involve students with the technology of information access” (p. 293). This research effort was

successful in that it allowed the students to work and learn without being so dependent on me.

        Much of the frustration with the research was centered on difficulties with the computer.

This study took more time than was expected due to technology problems. Problems with

outdated computers can be a significant obstacle when implementing technology programs in

schools as acknowledged by Varma, Husic, and Linn (2008). My observation is the students

would have been more satisfied with the process if there had not been so many technical

difficulties.

        If I were to design this research project now, I would have allowed another week. I also

might have had them work in groups to allow for more exchange of ideas and information. I

would also spend time prior to research practicing how to use the Wiki. It took too long for them

to log on and make and edit comments into the Wiki. I also would have spent more time

planning the survey and the tasks. Of course, in hindsight the obstacles are obvious.
                                                                     Web-based Instruction        15


       Students enjoy studying science. They are always engaged whenever the science books

are handed out. I am glad I had the opportunity to provide the six participants in the research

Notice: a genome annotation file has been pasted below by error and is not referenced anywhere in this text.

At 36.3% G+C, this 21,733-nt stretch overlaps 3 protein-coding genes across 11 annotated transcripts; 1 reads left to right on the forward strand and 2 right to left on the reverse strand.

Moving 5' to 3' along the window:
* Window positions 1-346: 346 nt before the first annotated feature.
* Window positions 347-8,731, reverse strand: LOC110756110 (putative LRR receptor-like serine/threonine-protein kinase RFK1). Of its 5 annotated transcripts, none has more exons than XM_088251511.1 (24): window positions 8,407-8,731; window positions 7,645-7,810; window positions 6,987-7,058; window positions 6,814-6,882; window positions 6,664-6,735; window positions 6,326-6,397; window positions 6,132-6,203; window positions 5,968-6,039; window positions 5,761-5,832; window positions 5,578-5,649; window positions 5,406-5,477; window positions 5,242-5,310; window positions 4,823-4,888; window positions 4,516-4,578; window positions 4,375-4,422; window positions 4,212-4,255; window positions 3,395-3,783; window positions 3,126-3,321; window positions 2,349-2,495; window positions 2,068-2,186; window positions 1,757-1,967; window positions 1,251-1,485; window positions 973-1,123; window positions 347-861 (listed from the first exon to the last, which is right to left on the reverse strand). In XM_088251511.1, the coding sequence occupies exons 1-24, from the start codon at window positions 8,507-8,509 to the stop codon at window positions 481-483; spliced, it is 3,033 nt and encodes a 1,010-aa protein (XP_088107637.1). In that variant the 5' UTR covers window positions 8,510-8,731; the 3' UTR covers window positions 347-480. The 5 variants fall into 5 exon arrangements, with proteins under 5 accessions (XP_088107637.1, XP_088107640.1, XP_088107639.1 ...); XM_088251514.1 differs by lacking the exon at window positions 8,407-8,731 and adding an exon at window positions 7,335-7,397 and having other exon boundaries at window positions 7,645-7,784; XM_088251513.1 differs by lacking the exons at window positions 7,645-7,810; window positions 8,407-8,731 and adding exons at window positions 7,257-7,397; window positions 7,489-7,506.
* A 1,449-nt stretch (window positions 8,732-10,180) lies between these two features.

more time for science. Now that the research is completed, I intend to give the whole class some

time to explore the science websites and the simulations.
                                                               Web-based Instruction      16


                                         References

Haberman, M. (1991). The Pedagogy of Poverty versus Good Teaching. Phi Delta Kappan,
       73(4), 290-294.
National Science Education Standards (1996). Retrieved April 7, 2010, 2010, from
       http://www.nsta.org/publications/nses.aspx
.Science Content Standards for California Public Schools Kindergarten Through Grade Twelve
       (1998).
Varma, K., Husic, F., & Linn, M. C. (2008). Targeted Support for Using Technology-Enhanced
       Science Inquiry Modules. Journal of Science Education and Technology, 17(4), 341-356.
                                         Appendix A

                                     Student Instructions

Student Tasks